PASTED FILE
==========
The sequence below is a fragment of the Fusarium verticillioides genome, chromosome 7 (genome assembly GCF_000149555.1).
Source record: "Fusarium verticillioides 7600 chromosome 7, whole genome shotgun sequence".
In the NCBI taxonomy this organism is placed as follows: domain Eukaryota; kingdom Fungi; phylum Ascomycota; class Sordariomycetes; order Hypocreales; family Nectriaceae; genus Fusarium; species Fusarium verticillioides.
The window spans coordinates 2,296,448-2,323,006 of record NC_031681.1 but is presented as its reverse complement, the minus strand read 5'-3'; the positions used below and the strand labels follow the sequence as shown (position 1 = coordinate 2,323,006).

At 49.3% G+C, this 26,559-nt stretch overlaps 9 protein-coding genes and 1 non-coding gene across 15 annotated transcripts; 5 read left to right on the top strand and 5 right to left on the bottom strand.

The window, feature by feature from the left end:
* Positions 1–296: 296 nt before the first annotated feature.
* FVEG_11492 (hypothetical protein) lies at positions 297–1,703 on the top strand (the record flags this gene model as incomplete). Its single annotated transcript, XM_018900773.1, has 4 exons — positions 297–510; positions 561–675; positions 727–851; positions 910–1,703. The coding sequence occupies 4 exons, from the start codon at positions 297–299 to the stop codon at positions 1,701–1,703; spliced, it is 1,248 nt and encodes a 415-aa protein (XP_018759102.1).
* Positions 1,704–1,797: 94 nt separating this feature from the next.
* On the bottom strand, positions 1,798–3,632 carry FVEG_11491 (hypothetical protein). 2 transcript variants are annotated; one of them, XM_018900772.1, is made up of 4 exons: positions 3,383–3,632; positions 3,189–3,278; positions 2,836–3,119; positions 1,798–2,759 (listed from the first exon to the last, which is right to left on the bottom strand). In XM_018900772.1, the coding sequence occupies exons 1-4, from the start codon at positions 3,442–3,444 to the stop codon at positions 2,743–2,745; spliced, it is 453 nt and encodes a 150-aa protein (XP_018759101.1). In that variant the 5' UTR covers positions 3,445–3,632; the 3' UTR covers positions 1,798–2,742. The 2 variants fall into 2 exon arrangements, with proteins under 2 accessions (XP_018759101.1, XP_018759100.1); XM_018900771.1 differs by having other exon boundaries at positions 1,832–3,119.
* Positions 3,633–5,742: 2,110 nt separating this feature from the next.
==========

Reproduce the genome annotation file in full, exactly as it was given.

The sequence below is a fragment of the Fusarium verticillioides genome, chromosome 7 (genome assembly GCF_000149555.1).
Source record: "Fusarium verticillioides 7600 chromosome 7, whole genome shotgun sequence".
In the NCBI taxonomy this organism is placed as follows: domain Eukaryota; kingdom Fungi; phylum Ascomycota; class Sordariomycetes; order Hypocreales; family Nectriaceae; genus Fusarium; species Fusarium verticillioides.
The window spans coordinates 2,296,448-2,323,006 of record NC_031681.1 but is presented as its reverse complement, the minus strand read 5'-3'; the positions used below and the strand labels follow the sequence as shown (position 1 = coordinate 2,323,006).

At 49.3% G+C, this 26,559-nt stretch overlaps 9 protein-coding genes and 1 non-coding gene across 15 annotated transcripts; 5 read left to right on the top strand and 5 right to left on the bottom strand.

The window, feature by feature from the left end:
* Positions 1–296: 296 nt before the first annotated feature.
* FVEG_11492 (hypothetical protein) lies at positions 297–1,703 on the top strand (the record flags this gene model as incomplete). Its single annotated transcript, XM_018900773.1, has 4 exons — positions 297–510; positions 561–675; positions 727–851; positions 910–1,703. The coding sequence occupies 4 exons, from the start codon at positions 297–299 to the stop codon at positions 1,701–1,703; spliced, it is 1,248 nt and encodes a 415-aa protein (XP_018759102.1).
* Positions 1,704–1,797: 94 nt separating this feature from the next.
* On the bottom strand, positions 1,798–3,632 carry FVEG_11491 (hypothetical protein). 2 transcript variants are annotated; one of them, XM_018900772.1, is made up of 4 exons: positions 3,383–3,632; positions 3,189–3,278; positions 2,836–3,119; positions 1,798–2,759 (listed from the first exon to the last, which is right to left on the bottom strand). In XM_018900772.1, the coding sequence occupies exons 1-4, from the start codon at positions 3,442–3,444 to the stop codon at positions 2,743–2,745; spliced, it is 453 nt and encodes a 150-aa protein (XP_018759101.1). In that variant the 5' UTR covers positions 3,445–3,632; the 3' UTR covers positions 1,798–2,742. The 2 variants fall into 2 exon arrangements, with proteins under 2 accessions (XP_018759101.1, XP_018759100.1); XM_018900771.1 differs by having other exon boundaries at positions 1,832–3,119.
* Positions 3,633–5,742: 2,110 nt separating this feature from the next.